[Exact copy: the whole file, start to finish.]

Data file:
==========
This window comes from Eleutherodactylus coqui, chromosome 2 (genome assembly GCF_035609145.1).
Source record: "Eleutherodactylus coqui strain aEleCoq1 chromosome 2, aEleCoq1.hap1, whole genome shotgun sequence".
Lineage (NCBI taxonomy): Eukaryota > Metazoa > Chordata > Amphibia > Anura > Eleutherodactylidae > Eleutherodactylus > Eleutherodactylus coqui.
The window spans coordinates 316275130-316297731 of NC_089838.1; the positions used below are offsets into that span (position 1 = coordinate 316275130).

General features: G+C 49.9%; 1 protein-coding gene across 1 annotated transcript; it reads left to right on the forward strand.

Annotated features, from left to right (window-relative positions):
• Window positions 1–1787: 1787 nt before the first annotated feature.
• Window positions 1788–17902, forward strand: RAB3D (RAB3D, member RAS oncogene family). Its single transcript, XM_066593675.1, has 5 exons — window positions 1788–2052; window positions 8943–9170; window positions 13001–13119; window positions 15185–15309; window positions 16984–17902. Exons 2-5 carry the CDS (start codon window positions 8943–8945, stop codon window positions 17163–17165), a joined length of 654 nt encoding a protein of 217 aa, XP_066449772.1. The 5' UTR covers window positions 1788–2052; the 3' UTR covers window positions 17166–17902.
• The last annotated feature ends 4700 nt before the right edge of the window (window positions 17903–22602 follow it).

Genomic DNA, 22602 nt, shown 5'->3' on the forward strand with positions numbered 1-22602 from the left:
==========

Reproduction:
This window comes from Eleutherodactylus coqui, chromosome 2 (genome assembly GCF_035609145.1).
Source record: "Eleutherodactylus coqui strain aEleCoq1 chromosome 2, aEleCoq1.hap1, whole genome shotgun sequence".
Lineage (NCBI taxonomy): Eukaryota > Metazoa > Chordata > Amphibia > Anura > Eleutherodactylidae > Eleutherodactylus > Eleutherodactylus coqui.
The window spans coordinates 316275130-316297731 of NC_089838.1; the positions used below are offsets into that span (position 1 = coordinate 316275130).

General features: G+C 49.9%; 1 protein-coding gene across 1 annotated transcript; it reads left to right on the forward strand.

Annotated features, from left to right (window-relative positions):
• Window positions 1–1787: 1787 nt before the first annotated feature.
• Window positions 1788–17902, forward strand: RAB3D (RAB3D, member RAS oncogene family). Its single transcript, XM_066593675.1, has 5 exons — window positions 1788–2052; window positions 8943–9170; window positions 13001–13119; window positions 15185–15309; window positions 16984–17902. Exons 2-5 carry the CDS (start codon window positions 8943–8945, stop codon window positions 17163–17165), a joined length of 654 nt encoding a protein of 217 aa, XP_066449772.1. The 5' UTR covers window positions 1788–2052; the 3' UTR covers window positions 17166–17902.
• The last annotated feature ends 4700 nt before the right edge of the window (window positions 17903–22602 follow it).

Genomic DNA, 22602 nt, shown 5'->3' on the forward strand with positions numbered 1-22602 from the left: